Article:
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<ProgressBar Foreground="Red"
             Background="Transparent"
             Value="{Binding NumFailed, Mode=OneWay}"
             Minimum="0"
             Maximum="{Binding NumTubes, Mode=OneWay, Converter={x:Static wpftools:DebuggingConverter.Instance}, ConverterParameter=Failedprogressbar}"
             FlowDirection="RightToLeft"
             Style="{DynamicResource {x:Static wpftools:CustomResources.StyleProgressBarVistaKey}}" />

This is what my progressbar looks like at the moment. The style came from http://mattserbinski.com/blog/look-and-feel-progressbar and the DebuggingConverter is a no-op converter that prints the value, type and parameter to the Console. I have verified that the converter for the Maximum is being called when my NumTubes property is changed.

Basically, the ProgressBar won't redraw until the Value changes. So, if I have 2 tubes and 1 is failed, even if I add 20 more tubes, the bar is still half filled until the NumFailed changes, then the proportion is updated. I've tried adding spurious notifications of the NumFailed property, but that apparently doesn't work since the value didn't change.

Ideas?

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2 Answers 2

up vote 3 down vote accepted

It looks like the bar size is calculated in the private method ProgressBar.SetProgressBarIndicatorLength. It's only called from OnValueChanged, OnTrackSizeChanged, and OnIsIndeterminateChanged.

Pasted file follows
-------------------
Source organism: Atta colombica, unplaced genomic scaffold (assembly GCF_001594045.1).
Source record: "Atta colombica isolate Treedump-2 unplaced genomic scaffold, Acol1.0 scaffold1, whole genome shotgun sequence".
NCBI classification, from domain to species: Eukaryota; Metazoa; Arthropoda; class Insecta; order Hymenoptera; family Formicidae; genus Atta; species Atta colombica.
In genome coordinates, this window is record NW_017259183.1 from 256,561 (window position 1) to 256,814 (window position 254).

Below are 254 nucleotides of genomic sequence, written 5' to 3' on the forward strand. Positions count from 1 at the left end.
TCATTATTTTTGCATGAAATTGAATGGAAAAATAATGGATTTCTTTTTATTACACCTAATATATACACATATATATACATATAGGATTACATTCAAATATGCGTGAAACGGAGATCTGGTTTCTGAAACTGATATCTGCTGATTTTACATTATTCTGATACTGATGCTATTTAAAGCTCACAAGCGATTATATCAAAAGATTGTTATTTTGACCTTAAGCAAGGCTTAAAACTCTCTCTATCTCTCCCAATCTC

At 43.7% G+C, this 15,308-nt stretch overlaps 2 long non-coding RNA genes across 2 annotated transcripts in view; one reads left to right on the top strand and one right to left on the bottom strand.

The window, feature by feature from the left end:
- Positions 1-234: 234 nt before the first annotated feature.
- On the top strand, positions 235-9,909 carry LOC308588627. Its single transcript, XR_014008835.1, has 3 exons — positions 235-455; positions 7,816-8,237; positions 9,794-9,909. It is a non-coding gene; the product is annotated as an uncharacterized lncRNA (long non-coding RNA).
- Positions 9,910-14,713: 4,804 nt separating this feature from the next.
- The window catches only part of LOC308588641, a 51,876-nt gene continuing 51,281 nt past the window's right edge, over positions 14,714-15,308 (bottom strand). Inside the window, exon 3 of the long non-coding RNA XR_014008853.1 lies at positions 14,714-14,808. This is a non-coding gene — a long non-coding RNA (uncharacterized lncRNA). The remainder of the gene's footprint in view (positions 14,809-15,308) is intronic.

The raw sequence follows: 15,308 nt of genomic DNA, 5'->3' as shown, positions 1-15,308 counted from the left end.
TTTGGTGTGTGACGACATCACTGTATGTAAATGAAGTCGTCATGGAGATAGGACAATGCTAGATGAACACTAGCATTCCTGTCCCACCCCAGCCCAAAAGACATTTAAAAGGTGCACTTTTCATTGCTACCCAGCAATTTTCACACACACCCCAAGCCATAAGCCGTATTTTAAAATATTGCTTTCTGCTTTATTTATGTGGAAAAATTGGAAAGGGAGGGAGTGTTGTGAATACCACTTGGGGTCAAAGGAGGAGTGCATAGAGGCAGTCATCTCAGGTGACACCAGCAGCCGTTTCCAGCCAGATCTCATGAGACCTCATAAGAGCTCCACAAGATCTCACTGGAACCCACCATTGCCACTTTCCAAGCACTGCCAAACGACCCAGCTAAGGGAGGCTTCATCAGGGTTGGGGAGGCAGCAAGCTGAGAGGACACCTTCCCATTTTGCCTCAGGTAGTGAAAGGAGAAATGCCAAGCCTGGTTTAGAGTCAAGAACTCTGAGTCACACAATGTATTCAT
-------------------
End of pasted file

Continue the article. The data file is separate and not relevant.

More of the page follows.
You could call SetProgressBarIndicatorLength through reflection, or cycle one of the properties that causes it to be called. This is lame, but it doesn't look like the ProgressBar was designed so that the Maximum and Minimum would be changed in mid-progress.

Regardless of which method you choose, you can figure out when the Maximum property changes by using DependencyPropertyDescriptor.AddValueChanged:

DependencyPropertyDescriptor dpd = DependencyPropertyDescriptor.FromProperty(ProgressBar.MaximumProperty, typeof(ProgressBar)));
if (dpd != null)
{
   dpd.AddValueChanged(myProgressBar, delegate
   {
      // handle Maximum changes here
   });
}
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Could I do a simple subclass to trigger this do you think? –  Thomas Mar 17 '09 at 22:17
    
Actually, you don't need to subclass, you can get a DependencyPropertyDescriptor for the MaximumProperty and call AddValueChanged. I'll add this to my post. –  Robert Macnee Mar 17 '09 at 22:20
    
Thanks, I toggled IsIndeterminate true/false inside the delegate. Working great. –  Thomas Mar 17 '09 at 23:26

I was having trouble getting the solution here to work, but I found another work around. My progress bar wouldn't update as I changed the datasource of my object (11 of 11 would change to 10 of 10 and freeze the progress bar), and realized that I didn't need to update maximum value at all.

Instead I used a converter on the value to convert it to a percent, and set my maximum at 100. The result displays the same, but without the bug for changing maximum value.

public class CreatureStaminaConverter : IValueConverter
{
    public object Convert(object value, Type targetType, object parameter, CultureInfo culture)
    {
        var creature = (CreatureBase.CreatureEntityData) value;
        double max = creature.entityData.MaxStat;
        return creature.CurrentStamina/max*100;
    }

    public object ConvertBack(object value, Type targetType, object parameter, CultureInfo culture)
    {
        return null;
    }
}

 <ProgressBar Name="rpbStamina" Minimum="0" Maximum="100" Value="{Binding entityData, Converter={StaticResource CreatureStaminaConverter}}" />
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I like it, nice end run around the behavior. –  Thomas Aug 21 '11 at 4:00

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